Somenath Mitra, a professor from NJIT, has developed a new desalination process using carbon nanotubes. This process stops carbon nanotubes in membrane pores to form new architecture for the membrane distillation process. Thermal distillation and reverse osmosis are the usual desalination methods.
The existing membrane distillation process is very costly to produce drinking water in countries and municipalities that require drinking water. This process is used only in industries, where waste heat is available for free. But, this new process may help in bringing clean water to the people.
The professor and his research team summarized this new process in "Water Desalination Using Carbon Nanotube Enhanced Membrane Distillation" in the recent issue of the American Chemistry Society's Applied Materials & Interfaces.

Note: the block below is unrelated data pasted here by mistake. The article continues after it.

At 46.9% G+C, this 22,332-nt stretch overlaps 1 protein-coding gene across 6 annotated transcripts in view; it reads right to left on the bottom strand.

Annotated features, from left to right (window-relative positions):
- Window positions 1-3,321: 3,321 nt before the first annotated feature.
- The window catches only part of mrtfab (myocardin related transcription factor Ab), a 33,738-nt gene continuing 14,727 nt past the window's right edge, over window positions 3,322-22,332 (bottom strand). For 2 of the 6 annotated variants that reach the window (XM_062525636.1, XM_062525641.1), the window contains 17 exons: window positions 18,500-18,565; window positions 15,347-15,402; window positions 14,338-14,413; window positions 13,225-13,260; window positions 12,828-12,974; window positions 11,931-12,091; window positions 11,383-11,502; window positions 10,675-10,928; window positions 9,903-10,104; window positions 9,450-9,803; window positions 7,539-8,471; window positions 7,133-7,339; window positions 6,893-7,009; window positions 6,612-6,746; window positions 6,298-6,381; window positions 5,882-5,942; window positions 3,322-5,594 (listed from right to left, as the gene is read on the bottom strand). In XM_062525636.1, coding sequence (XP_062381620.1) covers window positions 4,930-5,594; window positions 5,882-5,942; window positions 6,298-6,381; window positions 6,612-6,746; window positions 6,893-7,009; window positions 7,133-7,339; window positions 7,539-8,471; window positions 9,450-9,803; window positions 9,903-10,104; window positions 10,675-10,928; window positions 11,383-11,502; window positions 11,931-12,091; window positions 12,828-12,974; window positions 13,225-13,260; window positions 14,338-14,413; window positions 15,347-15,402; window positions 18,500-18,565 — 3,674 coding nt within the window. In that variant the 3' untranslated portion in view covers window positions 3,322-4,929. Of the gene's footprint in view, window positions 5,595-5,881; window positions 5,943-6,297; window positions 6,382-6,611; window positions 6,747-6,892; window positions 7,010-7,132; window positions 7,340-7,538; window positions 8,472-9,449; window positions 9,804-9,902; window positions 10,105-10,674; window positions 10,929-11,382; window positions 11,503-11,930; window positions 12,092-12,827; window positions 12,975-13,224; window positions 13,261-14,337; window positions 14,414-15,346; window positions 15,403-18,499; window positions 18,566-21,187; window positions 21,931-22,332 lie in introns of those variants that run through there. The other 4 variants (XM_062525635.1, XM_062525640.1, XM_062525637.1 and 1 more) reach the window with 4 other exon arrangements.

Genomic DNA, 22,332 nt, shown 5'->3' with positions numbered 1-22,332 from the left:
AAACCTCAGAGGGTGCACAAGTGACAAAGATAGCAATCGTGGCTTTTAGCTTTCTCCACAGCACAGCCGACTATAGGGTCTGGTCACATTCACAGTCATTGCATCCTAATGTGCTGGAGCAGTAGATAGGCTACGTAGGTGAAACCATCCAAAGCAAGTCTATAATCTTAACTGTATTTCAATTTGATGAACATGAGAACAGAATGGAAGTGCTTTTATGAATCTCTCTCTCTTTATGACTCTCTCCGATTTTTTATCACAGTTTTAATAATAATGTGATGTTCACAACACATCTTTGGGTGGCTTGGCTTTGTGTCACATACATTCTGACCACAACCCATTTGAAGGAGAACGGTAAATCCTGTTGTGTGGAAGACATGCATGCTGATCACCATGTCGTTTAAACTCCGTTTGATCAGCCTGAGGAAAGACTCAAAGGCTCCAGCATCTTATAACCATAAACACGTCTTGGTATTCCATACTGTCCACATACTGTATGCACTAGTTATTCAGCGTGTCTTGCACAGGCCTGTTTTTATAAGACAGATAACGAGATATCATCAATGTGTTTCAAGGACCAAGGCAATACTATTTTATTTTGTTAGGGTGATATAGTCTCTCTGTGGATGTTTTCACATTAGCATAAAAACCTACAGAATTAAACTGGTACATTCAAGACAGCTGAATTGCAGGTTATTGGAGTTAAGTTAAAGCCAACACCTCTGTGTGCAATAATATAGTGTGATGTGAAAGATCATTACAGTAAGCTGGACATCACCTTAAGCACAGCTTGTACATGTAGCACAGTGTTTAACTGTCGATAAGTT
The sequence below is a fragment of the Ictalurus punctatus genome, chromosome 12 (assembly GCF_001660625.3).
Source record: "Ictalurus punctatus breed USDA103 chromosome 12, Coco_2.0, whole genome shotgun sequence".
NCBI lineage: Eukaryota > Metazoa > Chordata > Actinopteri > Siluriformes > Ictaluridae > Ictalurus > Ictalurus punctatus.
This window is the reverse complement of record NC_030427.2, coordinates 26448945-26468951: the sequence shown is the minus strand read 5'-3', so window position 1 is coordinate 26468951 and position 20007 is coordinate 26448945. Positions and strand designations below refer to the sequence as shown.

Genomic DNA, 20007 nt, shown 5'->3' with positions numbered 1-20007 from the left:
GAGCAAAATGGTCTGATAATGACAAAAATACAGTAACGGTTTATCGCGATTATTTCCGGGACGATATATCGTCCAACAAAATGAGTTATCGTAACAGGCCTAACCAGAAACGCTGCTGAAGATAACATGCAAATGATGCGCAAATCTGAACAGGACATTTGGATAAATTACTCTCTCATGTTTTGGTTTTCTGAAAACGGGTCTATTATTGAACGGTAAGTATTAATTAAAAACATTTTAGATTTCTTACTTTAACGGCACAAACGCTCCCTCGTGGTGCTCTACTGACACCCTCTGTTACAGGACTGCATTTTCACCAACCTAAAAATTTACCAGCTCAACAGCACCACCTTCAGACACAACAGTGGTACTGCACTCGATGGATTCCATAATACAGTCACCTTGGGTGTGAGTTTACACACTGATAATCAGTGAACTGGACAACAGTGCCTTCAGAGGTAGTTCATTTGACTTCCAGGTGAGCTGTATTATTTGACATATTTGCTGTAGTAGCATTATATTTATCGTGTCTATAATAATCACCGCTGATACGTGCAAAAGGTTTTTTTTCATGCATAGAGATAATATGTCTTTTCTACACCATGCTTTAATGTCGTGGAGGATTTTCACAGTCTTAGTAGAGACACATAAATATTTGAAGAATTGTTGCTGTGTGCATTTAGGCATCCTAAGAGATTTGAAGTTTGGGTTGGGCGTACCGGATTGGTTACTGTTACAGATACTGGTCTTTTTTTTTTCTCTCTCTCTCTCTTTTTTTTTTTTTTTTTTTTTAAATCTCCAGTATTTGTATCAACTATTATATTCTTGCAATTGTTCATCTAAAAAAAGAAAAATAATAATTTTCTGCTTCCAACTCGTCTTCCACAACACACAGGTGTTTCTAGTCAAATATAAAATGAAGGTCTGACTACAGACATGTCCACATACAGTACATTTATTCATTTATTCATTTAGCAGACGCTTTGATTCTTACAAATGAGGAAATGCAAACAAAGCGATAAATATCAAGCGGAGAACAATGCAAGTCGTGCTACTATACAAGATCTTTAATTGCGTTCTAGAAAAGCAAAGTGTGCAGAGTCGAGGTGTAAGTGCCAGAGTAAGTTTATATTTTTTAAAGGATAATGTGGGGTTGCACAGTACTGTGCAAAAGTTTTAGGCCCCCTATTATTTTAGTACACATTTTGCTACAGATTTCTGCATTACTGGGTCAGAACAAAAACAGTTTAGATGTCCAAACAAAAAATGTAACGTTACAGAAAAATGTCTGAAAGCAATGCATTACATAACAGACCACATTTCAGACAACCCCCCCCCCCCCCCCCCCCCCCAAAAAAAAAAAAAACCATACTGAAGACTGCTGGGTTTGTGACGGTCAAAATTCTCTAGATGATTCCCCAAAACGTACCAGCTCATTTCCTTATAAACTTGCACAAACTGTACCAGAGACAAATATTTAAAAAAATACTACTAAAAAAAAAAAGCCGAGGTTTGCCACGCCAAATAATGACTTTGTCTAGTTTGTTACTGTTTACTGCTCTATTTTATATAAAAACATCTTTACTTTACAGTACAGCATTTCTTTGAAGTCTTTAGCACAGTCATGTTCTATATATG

Membrane distillation is a clean, safe water refining process wherein heated salt water passes through a hollow fiber, a tube-like membrane. In this process only water vapor is allowed to pass through the walls of the hollow tube and not liquid. When the system is working, drinking water comes out from water vapor and moves to the cool side and waste salt water passes through fiber. It can be carried out at 60-90ºC.
But membrane distillation is not trouble free and is hard to make it work properly. The major challenge is to find suitable membranes that support high water vapor flux.
Mitra's new technique immobilizes nanotubes in pores to create a better membrane. It not only increases vapor penetration but also stops blockage in membrane pores. It can work at lower temperatures, higher flow rate and higher salt concentration.